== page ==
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Old 03-26-2019, 06:54 PM
 
2,451 posts, read 697,327 times
Reputation: 3428

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Your husband is being taken advantage of. His employer does NOT value him at all.

As long as he is on salary, they have ZERO incentive to hire anyone else to help him out, they will remain understaffed.

Your husband better either get back to hourly or find a new job. No other way.
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Old 03-26-2019, 07:37 PM
 
9,781 posts, read 16,995,843 times
Reputation: 18395
Dd714 did bring up a valid point. When you say that your husband is a chef, I assume that he has the duties and responsibilities of an exempt chef. Is your husband's job description and actual duties those of a chef, or those of a cook with a "chef" title?
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Old 03-26-2019, 09:02 PM
 
Location: Proxima Centauri
4,825 posts, read 1,991,670 times
Reputation: 5269
Quote:
Originally Posted by GhostOfAndrewJackson View Post
Uh, that is the job. Frankly 70 hours a week is not that bad, it is very common for many professionals and very common in the food service business and certainly not crazy. I have owned several restaurant concepts in the past. He earns a salary much higher than the national average and he lives in a small town with few options. Talk about painting yourself into a corner. The out is to move. In the Trump economy he should easily find work in the food service industry.

Here are some numbers to give you comfort, as well as a reality check:

Real Median Household Income in Oklahoma 2017:
US $60,336
Oklahoma $50,051

Real Per Capita Income in Oklahoma 2017
US $32,397
Oklahoma $26,472

So your husband is earning roughly 20K more than the average household (which implies two people working)in Oklahoma and far more than twice the typical income and a bit less than three times. I am not sure what the complaint is. Congratulations, it sounds like you married an actual man who is not afraid of hard work in order to provide for his family, you should be proud.

You seem to be implying that he should magically earn two to three times the average for your state without any appreciable effort on his end. If he is talented he should be able to open his own concept. Better yet, why doesn't he approach the owners with his own proposal to take over the entire food service as a contractor. Since you indicated he also does the manager's job as well as his own, he must have the requisite skill set. Then he can hire whom he wants and determine his own profit or loss relative to the hours he sets.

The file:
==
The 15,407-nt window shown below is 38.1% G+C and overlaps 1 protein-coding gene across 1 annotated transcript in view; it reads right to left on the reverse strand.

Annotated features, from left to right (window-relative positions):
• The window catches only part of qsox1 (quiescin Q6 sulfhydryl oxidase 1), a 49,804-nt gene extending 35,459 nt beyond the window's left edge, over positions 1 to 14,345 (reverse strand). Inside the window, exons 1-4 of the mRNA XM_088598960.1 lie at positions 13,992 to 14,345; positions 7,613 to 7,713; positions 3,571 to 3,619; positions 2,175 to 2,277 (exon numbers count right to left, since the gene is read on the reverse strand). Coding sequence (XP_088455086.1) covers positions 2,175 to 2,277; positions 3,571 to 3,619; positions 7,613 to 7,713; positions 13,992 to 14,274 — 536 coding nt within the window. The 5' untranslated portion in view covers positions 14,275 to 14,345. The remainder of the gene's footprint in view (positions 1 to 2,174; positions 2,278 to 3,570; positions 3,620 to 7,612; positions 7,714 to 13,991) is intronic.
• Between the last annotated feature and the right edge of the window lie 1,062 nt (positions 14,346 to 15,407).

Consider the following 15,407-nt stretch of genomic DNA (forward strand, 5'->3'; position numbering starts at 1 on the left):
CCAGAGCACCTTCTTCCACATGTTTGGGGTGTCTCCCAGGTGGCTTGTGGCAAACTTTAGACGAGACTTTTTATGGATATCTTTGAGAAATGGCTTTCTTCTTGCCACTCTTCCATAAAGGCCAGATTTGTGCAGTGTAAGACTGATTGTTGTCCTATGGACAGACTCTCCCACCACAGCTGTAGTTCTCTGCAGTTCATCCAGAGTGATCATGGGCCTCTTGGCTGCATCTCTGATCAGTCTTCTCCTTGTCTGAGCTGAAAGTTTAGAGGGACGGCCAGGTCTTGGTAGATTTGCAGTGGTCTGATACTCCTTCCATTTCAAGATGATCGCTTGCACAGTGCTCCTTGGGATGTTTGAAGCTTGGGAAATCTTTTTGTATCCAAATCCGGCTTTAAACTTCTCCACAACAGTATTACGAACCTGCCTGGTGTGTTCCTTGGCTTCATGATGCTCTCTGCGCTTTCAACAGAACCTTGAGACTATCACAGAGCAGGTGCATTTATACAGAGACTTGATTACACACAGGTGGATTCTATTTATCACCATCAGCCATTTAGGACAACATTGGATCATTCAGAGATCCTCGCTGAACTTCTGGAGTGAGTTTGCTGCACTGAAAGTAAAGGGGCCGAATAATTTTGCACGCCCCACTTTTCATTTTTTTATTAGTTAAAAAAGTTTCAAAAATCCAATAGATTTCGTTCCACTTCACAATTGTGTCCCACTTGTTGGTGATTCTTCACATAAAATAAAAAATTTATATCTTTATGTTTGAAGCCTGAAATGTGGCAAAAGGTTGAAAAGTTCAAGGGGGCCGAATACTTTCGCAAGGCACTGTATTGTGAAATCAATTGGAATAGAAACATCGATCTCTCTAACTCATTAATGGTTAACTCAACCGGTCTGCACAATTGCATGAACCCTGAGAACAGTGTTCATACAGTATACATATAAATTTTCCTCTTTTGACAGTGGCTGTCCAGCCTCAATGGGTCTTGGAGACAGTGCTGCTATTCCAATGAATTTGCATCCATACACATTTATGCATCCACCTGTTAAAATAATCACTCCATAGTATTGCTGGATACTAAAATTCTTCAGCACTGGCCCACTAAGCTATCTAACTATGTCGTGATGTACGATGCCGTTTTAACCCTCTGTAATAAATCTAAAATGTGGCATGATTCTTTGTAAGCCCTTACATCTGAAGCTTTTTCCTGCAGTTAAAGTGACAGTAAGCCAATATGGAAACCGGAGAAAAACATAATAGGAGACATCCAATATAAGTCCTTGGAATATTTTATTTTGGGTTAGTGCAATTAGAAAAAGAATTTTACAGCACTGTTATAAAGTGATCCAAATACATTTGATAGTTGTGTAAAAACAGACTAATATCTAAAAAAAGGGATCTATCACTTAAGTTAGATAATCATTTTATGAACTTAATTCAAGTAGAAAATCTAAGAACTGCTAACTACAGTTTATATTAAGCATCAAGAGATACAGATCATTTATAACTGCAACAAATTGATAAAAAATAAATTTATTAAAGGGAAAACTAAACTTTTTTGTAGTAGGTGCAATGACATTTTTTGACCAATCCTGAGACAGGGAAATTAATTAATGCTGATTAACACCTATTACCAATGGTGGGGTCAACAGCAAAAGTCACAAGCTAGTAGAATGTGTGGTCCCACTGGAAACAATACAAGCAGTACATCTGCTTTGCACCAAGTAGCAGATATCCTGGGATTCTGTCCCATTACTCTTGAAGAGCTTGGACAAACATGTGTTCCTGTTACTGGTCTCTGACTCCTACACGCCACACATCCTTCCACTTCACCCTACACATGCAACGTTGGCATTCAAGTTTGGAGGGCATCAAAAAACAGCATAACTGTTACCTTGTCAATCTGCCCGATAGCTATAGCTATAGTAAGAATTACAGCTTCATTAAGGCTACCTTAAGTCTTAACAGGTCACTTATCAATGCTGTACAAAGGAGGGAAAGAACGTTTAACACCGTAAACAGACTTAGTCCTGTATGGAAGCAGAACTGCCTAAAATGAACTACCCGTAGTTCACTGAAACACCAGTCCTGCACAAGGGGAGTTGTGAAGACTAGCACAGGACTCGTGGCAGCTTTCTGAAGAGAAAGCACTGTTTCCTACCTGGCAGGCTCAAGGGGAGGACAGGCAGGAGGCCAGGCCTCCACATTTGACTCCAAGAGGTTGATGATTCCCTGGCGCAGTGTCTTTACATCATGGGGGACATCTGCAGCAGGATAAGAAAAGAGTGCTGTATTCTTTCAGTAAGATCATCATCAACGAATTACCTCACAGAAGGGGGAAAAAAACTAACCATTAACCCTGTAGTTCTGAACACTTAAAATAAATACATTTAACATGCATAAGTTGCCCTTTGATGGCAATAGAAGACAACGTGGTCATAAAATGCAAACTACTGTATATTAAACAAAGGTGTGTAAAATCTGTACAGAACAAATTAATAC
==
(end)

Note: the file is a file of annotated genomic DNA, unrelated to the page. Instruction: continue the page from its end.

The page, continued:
You make a lot of assumptions. There was nothing in the OPs post that indicates what salary her husband makes. Even at 50K a year, her husband makes $13.74 an hour.
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Old 03-26-2019, 09:07 PM
 
Location: Tennessee
23,614 posts, read 17,589,896 times
Reputation: 27688
This is very typical of anyone who is a salaried "professional."
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Old 03-27-2019, 06:36 AM
 
1,865 posts, read 719,284 times
Reputation: 3983
If you are salaried then you have to work the hours that your management says so that you can "get your work done". That is the life of a salaried employee.
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Old 03-27-2019, 07:02 AM
 
2,765 posts, read 3,336,834 times
Reputation: 5480
A question that hasn't been answered is whether or not they are that busy year round and he is having to work those hours continuously or is it seasonal. Most everything has seasonal busy times and then slow times. So if he has to work 70 hour weeks during peak seasons but then cruises during off season, there isn't much to complain about other than just not liking the long hours during peak season. The food service industry is notorious for it's peak seasons and slow seasons.

I would think they could have went the other way to cut costs and have him work hourly with overtime pay during the peak seasons and then cut his hours down to just what would be necessary and maybe only have him work 25 hours a week during the slow season. If that is the case, they probably did him as much of a favor as they did for themselves. Sit down and do the math at what he would make if he worked 70 hours a week with overtime 4 or 5 months out of the year and then 25 hours a week 7 or 8 months out of the year or even split it evenly at 6 months but I doubt they have 6 months of peak. Most places in the restaurant and food service industry control their labor costs in this manor so pick your poison......stable check year round or boom and bust cycles.
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Old 03-27-2019, 10:19 AM
 
Location: New Zealand
129 posts, read 34,688 times
Reputation: 274
Quote:
Originally Posted by GhostOfAndrewJackson View Post
Uh, that is the job. Frankly 70 hours a week is not that bad, it is very common for many professionals and very common in the food service business and certainly not crazy. I have owned several restaurant concepts in the past. He earns a salary much higher than the national average and he lives in a small town with few options. Talk about painting yourself into a corner. The out is to move. In the Trump economy he should easily find work in the food service industry.

Here are some numbers to give you comfort, as well as a reality check:

Real Median Household Income in Oklahoma 2017:
US $60,336
Oklahoma $50,051

Real Per Capita Income in Oklahoma 2017
US $32,397
Oklahoma $26,472

So your husband is earning roughly 20K more than the average household (which implies two people working)in Oklahoma and far more than twice the typical income and a bit less than three times. I am not sure what the complaint is. Congratulations, it sounds like you married an actual man who is not afraid of hard work in order to provide for his family, you should be proud.